Among the various reasons home and commercial sewer lines may fail, intrusion from invasive tree roots is considered one of the most common - and often the most problematic. Intrusions clog, crack and cause a slew of other serious pipe issues if unattended.While there are methods to restore pipes affected by root damage (as we’ll detail later in this blog), you can often make smarter landscaping decisions early on to avoid intrusions altogether. A lot of this depends on knowing where your underground pipe lines lie, as well as what plant species require deep or wide roots - species to avoid if pipes run across or throughout your lawn, or are within a certain depth range.
Tree Species With the Most Invasive Roots
We can go on for days about the types of problems and damage tree roots cause. However, if you’re planning on renovating your lawn and planting new trees to add to aesthetics or property value, what you really need to know is the most hazardous species to underground pipes. So let’s cut to the chase. The following are tree and plant species that often cause sewer line intrusion and damage:
- Sycamore trees
- Oak and fig trees
- Maple trees
- Aspen trees
- Elm trees
- Birch trees
While these trees can cause major root damage to underground sewer pipe lines, they don’t need to be out of the picture completely. A plumbing or landscaping expert can provide insights into typical root length, in relation to your pipe depth, type and location.
Trees that pose little or no threat to underground sewer lines (ones you can plant at no risk to your plumbing!) include:
- Mediterranean fan palms
- Many fruit tree species
- Certain cypress and cedars
- Wafer ash
- Sabal palmetto
If you know where pipe lines run beneath your home and property, you can plant problematic species accordingly, at enough range that roots do not put pipes at risk. However, if you don’t have this information on file, you should consider the above low-risk species, or contact a plumbing expert to determine where pipes run under your property.
Types of Pipe Weak to Root Intrusion
Naturally, some types of pipe can withstand the elements better than others; this also applies to root intrusion and growth. Steel and PVC pipe lines, for instance, are the least susceptible pipe materials to root damage. Steel pipe lines are durable enough to avoid puncturing by tree roots, and PVC or cured-in-place pipe lines do not give many points for roots to intrude in the first place.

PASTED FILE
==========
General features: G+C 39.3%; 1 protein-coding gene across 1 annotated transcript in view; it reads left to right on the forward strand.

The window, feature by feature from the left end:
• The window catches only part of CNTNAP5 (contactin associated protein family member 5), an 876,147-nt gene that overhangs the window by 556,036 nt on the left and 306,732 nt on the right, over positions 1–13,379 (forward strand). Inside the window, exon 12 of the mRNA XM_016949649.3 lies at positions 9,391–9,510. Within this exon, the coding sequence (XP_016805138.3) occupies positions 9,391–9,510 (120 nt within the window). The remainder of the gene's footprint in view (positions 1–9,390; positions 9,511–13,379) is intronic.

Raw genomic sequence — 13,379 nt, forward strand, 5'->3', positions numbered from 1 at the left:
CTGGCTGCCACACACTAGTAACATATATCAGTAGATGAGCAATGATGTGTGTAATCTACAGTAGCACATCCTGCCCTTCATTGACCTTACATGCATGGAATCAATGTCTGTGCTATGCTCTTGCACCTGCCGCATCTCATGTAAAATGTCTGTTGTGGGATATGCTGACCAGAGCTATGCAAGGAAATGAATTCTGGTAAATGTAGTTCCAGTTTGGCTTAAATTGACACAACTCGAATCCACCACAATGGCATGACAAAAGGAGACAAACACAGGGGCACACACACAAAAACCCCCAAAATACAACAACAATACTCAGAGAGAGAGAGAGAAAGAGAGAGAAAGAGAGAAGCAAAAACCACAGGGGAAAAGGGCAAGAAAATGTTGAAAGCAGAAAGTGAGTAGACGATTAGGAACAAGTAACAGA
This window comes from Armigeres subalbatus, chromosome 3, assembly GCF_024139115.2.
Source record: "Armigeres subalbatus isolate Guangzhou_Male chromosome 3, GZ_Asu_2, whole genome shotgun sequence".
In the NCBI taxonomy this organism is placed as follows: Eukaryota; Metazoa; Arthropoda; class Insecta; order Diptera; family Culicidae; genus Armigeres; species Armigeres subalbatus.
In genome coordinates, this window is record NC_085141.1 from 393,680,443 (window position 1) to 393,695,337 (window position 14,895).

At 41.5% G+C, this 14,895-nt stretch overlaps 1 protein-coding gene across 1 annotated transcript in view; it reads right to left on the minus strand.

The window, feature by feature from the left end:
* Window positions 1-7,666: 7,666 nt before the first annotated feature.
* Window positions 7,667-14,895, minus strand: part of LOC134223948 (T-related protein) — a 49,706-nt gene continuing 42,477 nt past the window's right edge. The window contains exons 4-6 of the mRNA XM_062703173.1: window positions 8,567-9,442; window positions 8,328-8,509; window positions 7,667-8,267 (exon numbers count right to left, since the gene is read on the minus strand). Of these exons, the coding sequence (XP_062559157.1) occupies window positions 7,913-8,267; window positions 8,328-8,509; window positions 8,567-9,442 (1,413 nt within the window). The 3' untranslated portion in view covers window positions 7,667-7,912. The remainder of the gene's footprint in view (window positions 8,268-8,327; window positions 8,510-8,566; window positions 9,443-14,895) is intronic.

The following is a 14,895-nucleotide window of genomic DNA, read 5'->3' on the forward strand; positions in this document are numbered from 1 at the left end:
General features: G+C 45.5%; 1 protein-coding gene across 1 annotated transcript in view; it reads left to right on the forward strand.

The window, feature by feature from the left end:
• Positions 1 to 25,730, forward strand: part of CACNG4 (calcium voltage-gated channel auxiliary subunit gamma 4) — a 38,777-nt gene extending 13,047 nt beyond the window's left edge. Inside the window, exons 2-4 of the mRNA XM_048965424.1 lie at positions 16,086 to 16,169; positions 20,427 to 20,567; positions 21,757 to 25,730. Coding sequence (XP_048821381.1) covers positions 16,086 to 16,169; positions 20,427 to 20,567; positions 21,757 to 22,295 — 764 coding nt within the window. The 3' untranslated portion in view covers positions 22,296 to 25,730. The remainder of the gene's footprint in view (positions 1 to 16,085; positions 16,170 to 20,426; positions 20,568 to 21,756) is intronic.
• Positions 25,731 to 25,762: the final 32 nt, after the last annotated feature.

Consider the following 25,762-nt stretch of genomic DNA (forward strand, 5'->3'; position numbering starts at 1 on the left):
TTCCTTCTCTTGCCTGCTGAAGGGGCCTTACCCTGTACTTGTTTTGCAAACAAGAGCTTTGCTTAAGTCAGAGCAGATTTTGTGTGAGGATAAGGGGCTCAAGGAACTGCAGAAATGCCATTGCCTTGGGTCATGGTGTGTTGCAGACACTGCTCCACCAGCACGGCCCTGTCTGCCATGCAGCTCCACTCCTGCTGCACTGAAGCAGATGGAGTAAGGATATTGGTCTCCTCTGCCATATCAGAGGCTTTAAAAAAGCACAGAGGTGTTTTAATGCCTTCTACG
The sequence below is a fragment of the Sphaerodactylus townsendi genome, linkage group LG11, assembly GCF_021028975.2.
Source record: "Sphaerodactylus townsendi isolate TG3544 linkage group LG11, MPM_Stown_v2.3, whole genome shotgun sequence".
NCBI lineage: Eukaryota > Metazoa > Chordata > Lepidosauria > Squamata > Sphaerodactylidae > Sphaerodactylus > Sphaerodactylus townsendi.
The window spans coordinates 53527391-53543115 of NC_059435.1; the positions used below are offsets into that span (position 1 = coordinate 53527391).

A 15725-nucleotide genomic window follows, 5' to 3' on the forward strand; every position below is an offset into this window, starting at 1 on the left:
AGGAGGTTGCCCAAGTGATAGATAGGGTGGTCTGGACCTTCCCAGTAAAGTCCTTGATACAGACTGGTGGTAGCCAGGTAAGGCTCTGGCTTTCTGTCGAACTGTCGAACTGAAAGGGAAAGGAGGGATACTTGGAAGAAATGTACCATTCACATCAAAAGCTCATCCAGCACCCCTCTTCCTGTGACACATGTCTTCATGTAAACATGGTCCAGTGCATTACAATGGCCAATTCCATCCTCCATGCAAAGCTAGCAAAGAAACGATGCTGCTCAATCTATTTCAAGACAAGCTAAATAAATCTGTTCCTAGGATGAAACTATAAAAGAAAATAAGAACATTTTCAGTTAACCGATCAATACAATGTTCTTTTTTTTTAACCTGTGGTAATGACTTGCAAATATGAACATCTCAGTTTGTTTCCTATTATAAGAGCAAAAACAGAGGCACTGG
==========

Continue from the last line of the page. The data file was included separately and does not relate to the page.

Cement, Clay, Orangeburg or cast iron pipes, on the other hand, degrade significantly over time and are particularly prone to root damage. For root intrusions in these pipe systems, it’s often more effective - and economical, in the long term - to replace the pipe entirely. This can be done either by pipe bursting or trenching, with the best option depending on pipe depth and length, as well as surface level elements.
What You Can Do: Trenchless Lining, Bursting or Spot Repair
For moderate to low intrusions, many homeowners turn to trenchless pipe lining as an effective long-term solution to root intrusion. In this application, trenchless specialists will clear roots from your sewer line and coat inner pipe walls with an epoxy resin; this can be done to entire pipe lengths or isolated locations (known as spot repair), depending on the extent of intrusion.
Pressurized by an inflatable air bladder, this resin cures in-place in a few hours’ time, effectively creating single-bodied, durable pipe walls/segments (depending on the application). As PVC pipes are considered by far the most resilient to root intrusion, this guarantees plumbing system safety for decades to come (Note that these pipes aren’t invincible - deep or fast rooting trees can still cause damage, if planted within close proximity).
If you’re planning on renovating your lawn and planting new trees, knowing the right place to plant and the right type of tree to plant is essential. If you believe your home sewer line has already fallen victim to intrusion, don’t wait for the problem to worsen. Reach out to a trenchless pipe repair specialist sooner, rather than later.